My goal was to just keep Greg’s taillights in sight as we continued on the parkway. It was really difficult when he would round a curve, but we were traveling at a very low speed and I think I was in 2nd gear the whole way. As the road curved, we would be in a stretch of clouds and then a stretch of rains – then back again. This continued for over an hour. We could communicate with the headsets in our helmets and Greg encouraged me as I kept telling him it was a nightmare.

Finally we were able to leave the Parkway. The Hampton Inn that we had booked in Roanoke Virginia was only 5 miles away.  Hurray – out of the mountains and out of the rain!  I was getting my confidence back.

So this would be a good spot to end this post, right?

Sorry – there’s a little more story to tell.

As we rode into Roanoke and joined heavier traffic, I watched as the light ahead at the bottom of a hill turned from green to yellow.  Because of my momentum, I told Greg, “I’m going.”  He said, “I’m not.”  Thinking he knew better than I did, I went to brake.  My bike fishtailed, fell to the left, I slid off, and then my bike slid into his bike.  Greg’s bike went down and my bike then flipped to the other side.  A police car immediately pulled out into the intersection to stop all traffic.  He happened to be sitting in the front of oncoming traffic.  Greg and I  both stood up and walked to our bikes to survey the damage.  I think the wet roads actually spared us injuries.  The knee in my rainsuit tore, but that’s about it for me.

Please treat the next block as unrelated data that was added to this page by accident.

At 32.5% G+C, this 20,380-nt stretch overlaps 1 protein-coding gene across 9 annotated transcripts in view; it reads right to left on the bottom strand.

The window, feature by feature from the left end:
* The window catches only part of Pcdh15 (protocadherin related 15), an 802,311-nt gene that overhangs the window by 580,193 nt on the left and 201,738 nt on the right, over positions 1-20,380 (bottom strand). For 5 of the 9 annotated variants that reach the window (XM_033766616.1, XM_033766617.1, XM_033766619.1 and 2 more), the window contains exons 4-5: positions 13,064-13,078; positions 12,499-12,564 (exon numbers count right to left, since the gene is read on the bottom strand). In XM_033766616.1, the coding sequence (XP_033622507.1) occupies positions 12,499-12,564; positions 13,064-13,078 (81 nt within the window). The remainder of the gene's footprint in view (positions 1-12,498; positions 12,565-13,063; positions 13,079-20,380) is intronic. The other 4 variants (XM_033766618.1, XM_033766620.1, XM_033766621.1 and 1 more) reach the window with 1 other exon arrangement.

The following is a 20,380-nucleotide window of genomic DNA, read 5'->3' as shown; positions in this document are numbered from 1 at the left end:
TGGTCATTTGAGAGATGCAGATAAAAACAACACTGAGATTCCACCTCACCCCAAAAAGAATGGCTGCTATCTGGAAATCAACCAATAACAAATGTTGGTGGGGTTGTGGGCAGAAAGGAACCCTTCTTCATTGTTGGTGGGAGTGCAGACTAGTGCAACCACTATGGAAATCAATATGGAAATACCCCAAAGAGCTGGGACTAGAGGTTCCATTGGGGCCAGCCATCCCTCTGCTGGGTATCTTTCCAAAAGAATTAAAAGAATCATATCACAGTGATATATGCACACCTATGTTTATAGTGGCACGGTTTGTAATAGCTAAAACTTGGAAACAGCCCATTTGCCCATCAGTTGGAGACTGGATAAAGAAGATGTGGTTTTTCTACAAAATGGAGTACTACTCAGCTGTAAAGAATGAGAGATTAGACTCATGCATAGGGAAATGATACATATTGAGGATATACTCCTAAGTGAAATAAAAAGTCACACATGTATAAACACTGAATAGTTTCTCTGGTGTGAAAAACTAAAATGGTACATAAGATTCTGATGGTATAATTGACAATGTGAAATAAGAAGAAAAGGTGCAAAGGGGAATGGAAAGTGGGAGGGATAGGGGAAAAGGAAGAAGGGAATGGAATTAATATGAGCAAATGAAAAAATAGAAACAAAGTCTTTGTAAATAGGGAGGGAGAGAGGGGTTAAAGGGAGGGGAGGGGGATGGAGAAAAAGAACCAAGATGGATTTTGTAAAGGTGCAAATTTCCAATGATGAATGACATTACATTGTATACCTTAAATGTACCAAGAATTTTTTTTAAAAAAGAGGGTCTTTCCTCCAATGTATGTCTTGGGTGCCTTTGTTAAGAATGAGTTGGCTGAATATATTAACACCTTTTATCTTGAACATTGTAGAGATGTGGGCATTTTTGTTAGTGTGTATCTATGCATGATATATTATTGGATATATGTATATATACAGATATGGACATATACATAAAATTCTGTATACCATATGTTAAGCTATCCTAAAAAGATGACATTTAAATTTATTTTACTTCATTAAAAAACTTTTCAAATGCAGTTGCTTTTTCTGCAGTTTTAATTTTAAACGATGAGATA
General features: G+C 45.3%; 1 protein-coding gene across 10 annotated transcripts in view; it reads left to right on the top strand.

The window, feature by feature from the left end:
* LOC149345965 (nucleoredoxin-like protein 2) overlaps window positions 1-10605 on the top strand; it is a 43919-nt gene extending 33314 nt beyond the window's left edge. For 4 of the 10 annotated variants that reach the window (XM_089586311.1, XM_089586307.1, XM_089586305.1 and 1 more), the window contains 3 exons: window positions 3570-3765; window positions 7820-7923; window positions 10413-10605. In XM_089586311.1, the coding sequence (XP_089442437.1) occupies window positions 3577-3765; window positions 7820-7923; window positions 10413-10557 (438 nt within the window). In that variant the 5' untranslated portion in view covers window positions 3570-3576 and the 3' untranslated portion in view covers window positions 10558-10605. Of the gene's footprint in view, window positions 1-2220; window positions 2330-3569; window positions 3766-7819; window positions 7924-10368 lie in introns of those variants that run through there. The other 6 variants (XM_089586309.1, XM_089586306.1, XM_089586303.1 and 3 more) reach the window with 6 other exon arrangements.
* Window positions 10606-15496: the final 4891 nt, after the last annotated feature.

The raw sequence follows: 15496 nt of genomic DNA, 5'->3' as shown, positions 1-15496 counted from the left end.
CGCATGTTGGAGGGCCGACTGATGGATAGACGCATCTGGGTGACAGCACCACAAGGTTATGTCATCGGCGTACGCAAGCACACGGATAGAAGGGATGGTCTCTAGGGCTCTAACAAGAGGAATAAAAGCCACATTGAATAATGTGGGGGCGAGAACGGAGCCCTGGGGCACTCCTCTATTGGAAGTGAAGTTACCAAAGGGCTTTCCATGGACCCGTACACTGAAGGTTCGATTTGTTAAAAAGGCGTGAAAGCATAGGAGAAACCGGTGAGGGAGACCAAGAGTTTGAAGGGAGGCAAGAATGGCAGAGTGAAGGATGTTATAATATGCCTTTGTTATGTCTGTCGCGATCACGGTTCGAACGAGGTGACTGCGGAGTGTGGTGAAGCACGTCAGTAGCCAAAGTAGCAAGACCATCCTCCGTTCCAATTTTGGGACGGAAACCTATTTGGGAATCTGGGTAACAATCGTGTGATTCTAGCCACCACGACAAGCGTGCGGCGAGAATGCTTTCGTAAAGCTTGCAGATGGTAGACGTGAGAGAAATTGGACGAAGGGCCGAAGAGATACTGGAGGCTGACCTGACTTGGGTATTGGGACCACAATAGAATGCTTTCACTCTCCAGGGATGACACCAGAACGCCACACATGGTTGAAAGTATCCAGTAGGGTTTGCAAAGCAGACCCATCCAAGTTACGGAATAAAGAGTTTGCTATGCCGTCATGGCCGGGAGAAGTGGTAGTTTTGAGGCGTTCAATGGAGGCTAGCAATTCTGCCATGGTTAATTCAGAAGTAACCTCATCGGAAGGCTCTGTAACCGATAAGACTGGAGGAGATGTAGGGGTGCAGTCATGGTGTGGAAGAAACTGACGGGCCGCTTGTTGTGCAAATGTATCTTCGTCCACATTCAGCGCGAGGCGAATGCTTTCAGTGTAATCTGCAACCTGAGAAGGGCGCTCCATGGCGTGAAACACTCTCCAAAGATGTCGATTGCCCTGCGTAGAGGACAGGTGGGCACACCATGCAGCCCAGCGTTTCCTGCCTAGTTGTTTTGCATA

As for my bike, the engine guards were scraped on both sides,


the side bags were marred,


and a light was broke,


but I would say if you can walk away from this, you were pretty lucky.  Glue and paint can go a long way.  The policeman did not ask for anything from us.  He just wanted us to move our bikes off of the road.  With cars stopped in all four directions, I must tell you that the only one that helped us pick up our motorcycles was an older homeless man that had been standing on the corner.  He gathered up everything that had scattered out of my bike and helped Greg with the lifting.  He was our angel that day.

We stayed an extra day in Roanoke to decompress and have the bike checked out by an authorized mechanic.

And what did I learn from this?  Once you make a decision, commit to it.  And I’ve always said I’m a fair weather rider – I also love our Florida flatlands!


37. Rows and Rows of … (Week 7)

“Today, We’ve Had A National Tragedy” – President George W. Bush – Remarks at Emma Booker Elementary School.

Sarasota, Florida – delivered 11 September 2001, 9:30 A.M. EDT

“Time is passing. Yet, for the United States of America, there will be no forgetting September the 11th. We will remember every rescuer who died in honor. We will remember every family that lives in grief. We will remember the fire and ash, the last phone calls, the funerals of the children.” -President George W. Bush,  November 11, 2001

“I can hear you. I can hear you. The rest of the world hears you. And the people who knocked these buildings down will hear all of us soon.” – President George W. Bush, September 14, 2001